And what to say about Suplecs? The New Orleans trio’s bassist Danny Nick mentioned from the stage that it was the band’s first time in Brooklyn since opening for Clutch and The Hidden Hand at L’Amour in 2004. Last time I saw them was right around then as well, at South by Southwest that year. So seven years and two albums later, they loaded onto the Union Pool stage and let loose with songs from across their discography. I missed the start, but came back in shortly thereafter in time for the anthemic punk chorus of “Stand Alone” from 2011′s Mad Oak Redux, which carried even more heft live, Nick and guitarist Durel Yates sharing vocal duties and driving the rhythms nailed down by the stellar drumming of Andrew Preen.

“White Devil” from 2001′s Sad Songs… Better Days made my night, plain and simple. And that Suplecs followed it up with their take on The Beatles “I Want You (She’s So Heavy),” which was included on the same album tacked to the more shuffling “Unstable” was even more righteous, but what was most striking about their performance wasn’t even how tight the band was — 15 years of a solid lineup will do that — but just how much diversity there is in their material.

Maybe it’s harder to hear on their records (though I would and have argued that their studio stuff has much to offer in terms of personality), but throughout the course of their time, it occurred to me just how many different roads Suplecs was taking the audience, from the hardcore punk of “Stand Alone” to the ultra-stonerly riffing of “White Devil” and “Dope Fu,” to the extended jams and solos they fused into the latter half of their set, to the off-the-cuff take on early Metallica — I think it was “Four Horsemen” — they threw into their finale. Yates, Nick and Preen made all these changes and shifts work, so that if you weren’t paying attention, you hardly even noticed the movement from one to the next.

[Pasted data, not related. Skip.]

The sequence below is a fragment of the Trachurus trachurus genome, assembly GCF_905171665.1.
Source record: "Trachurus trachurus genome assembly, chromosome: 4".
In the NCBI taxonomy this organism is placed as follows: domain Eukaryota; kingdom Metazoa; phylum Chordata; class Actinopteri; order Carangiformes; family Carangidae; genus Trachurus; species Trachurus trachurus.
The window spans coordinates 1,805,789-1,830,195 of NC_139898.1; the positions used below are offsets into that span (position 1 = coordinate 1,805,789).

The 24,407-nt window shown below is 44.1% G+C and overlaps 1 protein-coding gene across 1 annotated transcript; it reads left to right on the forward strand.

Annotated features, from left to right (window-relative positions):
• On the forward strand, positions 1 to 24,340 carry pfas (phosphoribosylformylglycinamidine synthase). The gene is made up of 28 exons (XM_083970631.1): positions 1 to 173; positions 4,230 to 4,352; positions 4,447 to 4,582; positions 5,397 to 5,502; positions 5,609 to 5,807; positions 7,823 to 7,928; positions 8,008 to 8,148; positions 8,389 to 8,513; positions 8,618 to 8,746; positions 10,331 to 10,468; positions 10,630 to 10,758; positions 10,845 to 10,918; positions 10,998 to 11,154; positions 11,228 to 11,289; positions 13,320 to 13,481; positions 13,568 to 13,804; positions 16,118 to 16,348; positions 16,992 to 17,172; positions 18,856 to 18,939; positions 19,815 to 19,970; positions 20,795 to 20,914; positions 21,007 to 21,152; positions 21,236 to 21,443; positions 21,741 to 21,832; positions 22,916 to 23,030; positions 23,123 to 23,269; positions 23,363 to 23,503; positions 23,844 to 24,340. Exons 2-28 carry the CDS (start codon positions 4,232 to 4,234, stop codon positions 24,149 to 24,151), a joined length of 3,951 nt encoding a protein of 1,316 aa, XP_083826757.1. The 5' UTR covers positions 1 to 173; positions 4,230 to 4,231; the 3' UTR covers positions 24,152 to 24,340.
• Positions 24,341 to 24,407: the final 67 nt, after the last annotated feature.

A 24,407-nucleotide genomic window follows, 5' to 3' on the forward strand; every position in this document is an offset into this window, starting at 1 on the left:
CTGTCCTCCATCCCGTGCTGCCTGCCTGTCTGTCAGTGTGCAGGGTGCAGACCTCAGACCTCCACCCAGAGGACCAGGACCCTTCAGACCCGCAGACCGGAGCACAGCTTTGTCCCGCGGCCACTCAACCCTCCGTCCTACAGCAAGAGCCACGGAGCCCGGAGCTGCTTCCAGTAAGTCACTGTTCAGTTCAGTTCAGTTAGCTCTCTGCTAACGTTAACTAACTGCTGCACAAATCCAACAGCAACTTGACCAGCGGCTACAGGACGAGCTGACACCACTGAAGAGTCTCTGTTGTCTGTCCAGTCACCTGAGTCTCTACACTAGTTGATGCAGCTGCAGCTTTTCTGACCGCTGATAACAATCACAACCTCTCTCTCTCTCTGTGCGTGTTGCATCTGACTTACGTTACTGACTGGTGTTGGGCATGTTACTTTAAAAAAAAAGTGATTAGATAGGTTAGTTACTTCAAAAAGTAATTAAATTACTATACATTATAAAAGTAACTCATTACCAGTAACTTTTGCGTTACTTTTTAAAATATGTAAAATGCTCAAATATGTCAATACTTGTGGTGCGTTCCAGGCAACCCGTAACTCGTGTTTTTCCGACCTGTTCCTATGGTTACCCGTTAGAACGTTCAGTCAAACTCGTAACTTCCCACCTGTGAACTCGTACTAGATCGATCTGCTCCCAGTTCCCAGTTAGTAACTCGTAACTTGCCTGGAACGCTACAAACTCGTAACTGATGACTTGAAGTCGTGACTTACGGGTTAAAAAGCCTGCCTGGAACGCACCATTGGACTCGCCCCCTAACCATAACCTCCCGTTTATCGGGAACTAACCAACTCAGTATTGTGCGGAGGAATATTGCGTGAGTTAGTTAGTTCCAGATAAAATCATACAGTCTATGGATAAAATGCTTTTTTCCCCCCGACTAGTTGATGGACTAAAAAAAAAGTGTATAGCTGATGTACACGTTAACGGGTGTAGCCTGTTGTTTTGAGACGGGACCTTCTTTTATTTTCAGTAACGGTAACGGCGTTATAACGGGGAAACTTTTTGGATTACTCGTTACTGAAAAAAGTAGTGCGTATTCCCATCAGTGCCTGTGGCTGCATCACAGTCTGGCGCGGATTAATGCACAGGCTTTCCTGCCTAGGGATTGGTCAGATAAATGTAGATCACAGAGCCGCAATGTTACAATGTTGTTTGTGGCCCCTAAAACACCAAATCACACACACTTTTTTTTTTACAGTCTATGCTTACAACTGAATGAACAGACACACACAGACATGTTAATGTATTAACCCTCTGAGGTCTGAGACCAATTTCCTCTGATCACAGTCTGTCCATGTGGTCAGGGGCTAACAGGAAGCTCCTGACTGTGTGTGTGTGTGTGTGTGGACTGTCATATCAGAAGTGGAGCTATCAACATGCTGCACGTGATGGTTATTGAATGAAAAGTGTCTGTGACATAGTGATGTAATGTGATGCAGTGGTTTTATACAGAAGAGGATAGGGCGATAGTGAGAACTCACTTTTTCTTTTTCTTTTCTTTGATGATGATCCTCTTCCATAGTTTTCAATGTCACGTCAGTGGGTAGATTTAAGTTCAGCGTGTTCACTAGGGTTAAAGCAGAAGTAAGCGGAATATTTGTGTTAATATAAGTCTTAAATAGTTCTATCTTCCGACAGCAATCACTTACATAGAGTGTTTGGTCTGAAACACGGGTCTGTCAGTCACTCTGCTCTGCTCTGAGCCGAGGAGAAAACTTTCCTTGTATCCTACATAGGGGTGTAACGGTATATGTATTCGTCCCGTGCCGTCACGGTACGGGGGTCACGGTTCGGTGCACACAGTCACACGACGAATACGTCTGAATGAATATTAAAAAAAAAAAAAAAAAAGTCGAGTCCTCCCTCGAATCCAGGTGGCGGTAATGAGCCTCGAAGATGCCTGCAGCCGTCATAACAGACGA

On a night of impressive feats, that of Suplecs was as appropriate a finish as The Brought Low‘s was a start, and for that, and for the utterly transcendent fuzz of Lo-Pan in between (yeah, yeah, I know, I’m a nerd for Lo-Pan), the show was perfect. The crowd was filled with good people, Union Pool‘s sound is killer, and I even managed to make it back to my foggy river valley in New Jersey without running out of gas. I couldn’t possibly have asked more from the show than I got.

And for that, I owe Fred from BrooklynVegan thanks. I’m no promoter, and I don’t know squat about putting on shows, but Fred was cool enough to ask me if I wanted to be involved and it was hugely appreciated. Thanks too to everyone who came out and made it as special as it was. If I needed another reason to be stoked for Philly this weekend (I didn’t), this was it.

Extra pics after the jump, as always.

The Brought Low

Lo-Pan

Suplecs

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2 Responses to “Live Review: Suplecs, Lo-Pan and The Brought Low in Brooklyn, 09.20.11”

  1. harry booth says:

    broken string during lo-pan featured the uncredited comic stylings of Joseph Wood of the legendary Borgo fucking Pass

  2. Russell says:

    This show killed. I was glad that Lo-Pan opened with Kurtz but was even more excited to hear this years songs.

    Suplecs are a fucking blast. First time hearing them and was amazed.